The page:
Hong Kong Activists, Police Clash over Holiday Food Stalls
By Kelvin Chan 10 February 2016
HONG KONG — Hong Kong’s Lunar New Year celebration descended into chaos as protesters and police, who fired warning shots into the air, clashed over a street market selling fishballs and other local holiday delicacies, with dozens injured and more than 60 arrested.
The violence is the worst in Hong Kong since pro-democracy protests rocked the city in 2014, leaving a growing trust gap between the public and authorities.
Activists angered over authorities’ attempts to crack down on the food hawkers in a crowded Kowloon neighborhood held running battles with police into the early morning hours of Tuesday.
Protesters pelted officers with paving stones, glass bottles and other pieces of debris. Some threw garbage cans, plastic safety barriers and wood from shipping pallets. They also set fires on the street.
The unrest started when authorities tried to prevent unlicensed street food sellers from operating Monday night in Mong Kok, a working-class district. The hawkers have become a local tradition during the Lunar New Year holiday but this year authorities tried to remove them.
The hawkers were backed by activists who objected to the crackdown over concerns that Hong Kong’s local culture is disappearing as Beijing tightens its hold on the semiautonomous city.
The scuffles underscore how tensions remain unresolved more than a year after the end of pro-democracy protests that gripped the city. Mong Kok, a popular and densely populated shopping and entertainment district, was one of the neighborhoods where activists occupied streets for about 11 weeks in late 2014, capturing world headlines with their demands for greater electoral freedom.
Hong Kong’s leader, Chief Executive Leung Chun-ying, told reporters a mob had attacked police officers and journalists, and said the perpetrators would be prosecuted. More than 80 officers and four reporters were hurt, he said.
Police cars and public property were damaged, fires started and bricks and other objects thrown at police officers, including those already injured and lying on the ground, Leung said.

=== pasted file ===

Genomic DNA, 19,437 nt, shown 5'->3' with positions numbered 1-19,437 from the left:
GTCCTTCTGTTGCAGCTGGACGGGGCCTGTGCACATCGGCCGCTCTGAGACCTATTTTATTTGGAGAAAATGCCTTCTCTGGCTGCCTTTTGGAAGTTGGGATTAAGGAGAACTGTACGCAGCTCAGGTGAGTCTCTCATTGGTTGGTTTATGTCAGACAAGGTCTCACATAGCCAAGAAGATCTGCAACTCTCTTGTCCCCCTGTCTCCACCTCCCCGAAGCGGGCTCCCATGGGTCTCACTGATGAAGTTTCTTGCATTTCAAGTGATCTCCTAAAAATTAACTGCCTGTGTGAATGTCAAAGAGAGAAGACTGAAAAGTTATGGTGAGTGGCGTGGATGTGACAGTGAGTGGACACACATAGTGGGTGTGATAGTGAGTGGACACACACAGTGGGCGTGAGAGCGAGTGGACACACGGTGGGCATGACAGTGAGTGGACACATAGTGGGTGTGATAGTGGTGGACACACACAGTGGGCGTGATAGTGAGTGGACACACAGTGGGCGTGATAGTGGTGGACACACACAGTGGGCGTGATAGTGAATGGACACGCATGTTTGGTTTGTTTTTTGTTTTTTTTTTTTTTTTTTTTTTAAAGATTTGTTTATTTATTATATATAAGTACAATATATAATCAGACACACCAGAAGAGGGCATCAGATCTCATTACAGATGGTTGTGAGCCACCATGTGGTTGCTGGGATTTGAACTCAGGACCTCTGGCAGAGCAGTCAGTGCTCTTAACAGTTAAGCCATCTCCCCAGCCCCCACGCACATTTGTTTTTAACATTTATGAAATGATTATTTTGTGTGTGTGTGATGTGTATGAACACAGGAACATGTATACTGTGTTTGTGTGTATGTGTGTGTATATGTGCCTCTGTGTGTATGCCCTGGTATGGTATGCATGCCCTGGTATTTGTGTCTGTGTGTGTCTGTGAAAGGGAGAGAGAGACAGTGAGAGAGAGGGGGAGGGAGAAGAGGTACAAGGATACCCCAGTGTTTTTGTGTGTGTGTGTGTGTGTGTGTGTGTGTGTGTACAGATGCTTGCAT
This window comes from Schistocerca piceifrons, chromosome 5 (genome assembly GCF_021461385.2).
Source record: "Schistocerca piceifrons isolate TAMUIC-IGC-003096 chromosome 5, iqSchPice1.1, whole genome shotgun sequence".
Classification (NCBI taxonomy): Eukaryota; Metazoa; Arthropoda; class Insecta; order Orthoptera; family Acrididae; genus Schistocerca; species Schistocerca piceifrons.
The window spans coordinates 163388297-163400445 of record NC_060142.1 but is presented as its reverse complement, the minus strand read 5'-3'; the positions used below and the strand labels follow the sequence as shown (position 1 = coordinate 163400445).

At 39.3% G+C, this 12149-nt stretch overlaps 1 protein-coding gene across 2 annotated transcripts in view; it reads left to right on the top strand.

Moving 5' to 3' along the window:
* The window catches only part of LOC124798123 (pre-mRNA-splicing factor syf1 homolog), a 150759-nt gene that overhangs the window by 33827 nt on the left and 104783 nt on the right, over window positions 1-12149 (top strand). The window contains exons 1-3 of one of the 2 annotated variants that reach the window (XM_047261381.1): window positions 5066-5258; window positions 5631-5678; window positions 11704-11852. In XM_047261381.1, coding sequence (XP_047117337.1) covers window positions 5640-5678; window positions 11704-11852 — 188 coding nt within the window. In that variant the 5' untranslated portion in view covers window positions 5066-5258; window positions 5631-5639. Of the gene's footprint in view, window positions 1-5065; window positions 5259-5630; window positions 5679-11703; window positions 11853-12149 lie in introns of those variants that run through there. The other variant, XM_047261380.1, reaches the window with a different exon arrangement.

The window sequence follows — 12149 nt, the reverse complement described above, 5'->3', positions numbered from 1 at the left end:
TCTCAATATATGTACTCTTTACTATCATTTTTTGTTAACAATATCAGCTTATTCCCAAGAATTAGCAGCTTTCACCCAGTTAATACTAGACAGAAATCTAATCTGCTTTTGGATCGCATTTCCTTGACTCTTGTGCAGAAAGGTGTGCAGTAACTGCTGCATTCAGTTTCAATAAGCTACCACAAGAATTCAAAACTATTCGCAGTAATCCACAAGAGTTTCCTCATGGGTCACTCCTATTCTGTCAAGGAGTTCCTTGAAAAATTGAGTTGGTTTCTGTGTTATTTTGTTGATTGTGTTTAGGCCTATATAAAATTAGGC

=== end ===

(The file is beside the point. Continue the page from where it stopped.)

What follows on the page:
“I believe the public can see for themselves from TV news reports the seriousness of the situation. The [Hong Kong] government strongly condemns such violent acts. The police will apprehend the mobs and bring them to justice,” Leung said.
Officials said they were investigating whether the violence had been organized in advance.
At one point, a protester tried to tackle a traffic police officer from behind before both sides rushed in to the melee in the middle of a busy street, according to video shown by local news channel Cable TV. Moments later, another officer appeared to fire two warning shots into the air.
Hong Kong police said the protesters had ignored their warnings to get off the street and shoved officers, who responded with batons and pepper spray.
Police said late Tuesday that 61 people ranging in age from 15 to 70 were arrested on suspicion of unlawful assembly, assaulting police, resisting arrest, obstructing officers, possession of offensive weapons and disorderly conduct in a public place.
Some were also suspected of participating in a riot, a charge that Police Commissioner Lo Wai-Chung told reporters earlier in the day has not been employed since 1967 riots expressing support for China’s radical Cultural Revolution and against British colonial rule.
Two warning shots were fired during the incident, Acting District Commander Yau Siu-kei said.